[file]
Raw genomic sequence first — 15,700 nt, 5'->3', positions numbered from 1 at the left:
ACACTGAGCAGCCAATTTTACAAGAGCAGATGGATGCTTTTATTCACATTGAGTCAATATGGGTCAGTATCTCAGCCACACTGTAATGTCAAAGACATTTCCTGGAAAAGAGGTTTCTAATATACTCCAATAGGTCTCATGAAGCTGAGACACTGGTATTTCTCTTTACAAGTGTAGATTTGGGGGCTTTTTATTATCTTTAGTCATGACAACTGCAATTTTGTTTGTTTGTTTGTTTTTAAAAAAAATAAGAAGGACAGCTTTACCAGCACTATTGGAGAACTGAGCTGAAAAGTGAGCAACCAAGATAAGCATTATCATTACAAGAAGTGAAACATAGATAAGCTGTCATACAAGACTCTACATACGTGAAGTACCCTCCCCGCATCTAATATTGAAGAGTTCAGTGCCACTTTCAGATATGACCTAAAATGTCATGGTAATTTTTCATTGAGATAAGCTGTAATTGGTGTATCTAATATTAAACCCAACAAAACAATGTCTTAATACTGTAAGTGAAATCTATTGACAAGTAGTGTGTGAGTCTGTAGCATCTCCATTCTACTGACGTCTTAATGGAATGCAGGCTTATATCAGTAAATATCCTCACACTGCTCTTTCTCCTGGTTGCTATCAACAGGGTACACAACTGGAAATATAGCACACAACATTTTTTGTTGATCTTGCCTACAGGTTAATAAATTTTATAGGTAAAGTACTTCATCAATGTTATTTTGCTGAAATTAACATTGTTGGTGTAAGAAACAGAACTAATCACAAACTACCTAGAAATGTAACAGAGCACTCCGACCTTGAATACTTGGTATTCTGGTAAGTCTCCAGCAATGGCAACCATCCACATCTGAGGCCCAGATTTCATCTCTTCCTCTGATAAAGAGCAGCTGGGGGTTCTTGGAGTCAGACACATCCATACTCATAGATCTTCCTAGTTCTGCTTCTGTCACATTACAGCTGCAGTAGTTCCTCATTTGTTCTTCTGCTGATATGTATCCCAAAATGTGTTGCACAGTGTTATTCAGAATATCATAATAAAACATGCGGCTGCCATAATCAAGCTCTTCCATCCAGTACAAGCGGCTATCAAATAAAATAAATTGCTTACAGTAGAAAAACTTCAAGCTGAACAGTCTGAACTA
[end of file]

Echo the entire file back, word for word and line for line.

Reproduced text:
Raw genomic sequence first — 15,700 nt, 5'->3', positions numbered from 1 at the left:
ACACTGAGCAGCCAATTTTACAAGAGCAGATGGATGCTTTTATTCACATTGAGTCAATATGGGTCAGTATCTCAGCCACACTGTAATGTCAAAGACATTTCCTGGAAAAGAGGTTTCTAATATACTCCAATAGGTCTCATGAAGCTGAGACACTGGTATTTCTCTTTACAAGTGTAGATTTGGGGGCTTTTTATTATCTTTAGTCATGACAACTGCAATTTTGTTTGTTTGTTTGTTTTTAAAAAAAATAAGAAGGACAGCTTTACCAGCACTATTGGAGAACTGAGCTGAAAAGTGAGCAACCAAGATAAGCATTATCATTACAAGAAGTGAAACATAGATAAGCTGTCATACAAGACTCTACATACGTGAAGTACCCTCCCCGCATCTAATATTGAAGAGTTCAGTGCCACTTTCAGATATGACCTAAAATGTCATGGTAATTTTTCATTGAGATAAGCTGTAATTGGTGTATCTAATATTAAACCCAACAAAACAATGTCTTAATACTGTAAGTGAAATCTATTGACAAGTAGTGTGTGAGTCTGTAGCATCTCCATTCTACTGACGTCTTAATGGAATGCAGGCTTATATCAGTAAATATCCTCACACTGCTCTTTCTCCTGGTTGCTATCAACAGGGTACACAACTGGAAATATAGCACACAACATTTTTTGTTGATCTTGCCTACAGGTTAATAAATTTTATAGGTAAAGTACTTCATCAATGTTATTTTGCTGAAATTAACATTGTTGGTGTAAGAAACAGAACTAATCACAAACTACCTAGAAATGTAACAGAGCACTCCGACCTTGAATACTTGGTATTCTGGTAAGTCTCCAGCAATGGCAACCATCCACATCTGAGGCCCAGATTTCATCTCTTCCTCTGATAAAGAGCAGCTGGGGGTTCTTGGAGTCAGACACATCCATACTCATAGATCTTCCTAGTTCTGCTTCTGTCACATTACAGCTGCAGTAGTTCCTCATTTGTTCTTCTGCTGATATGTATCCCAAAATGTGTTGCACAGTGTTATTCAGAATATCATAATAAAACATGCGGCTGCCATAATCAAGCTCTTCCATCCAGTACAAGCGGCTATCAAATAAAATAAATTGCTTACAGTAGAAAAACTTCAAGCTGAACAGTCTGAACTA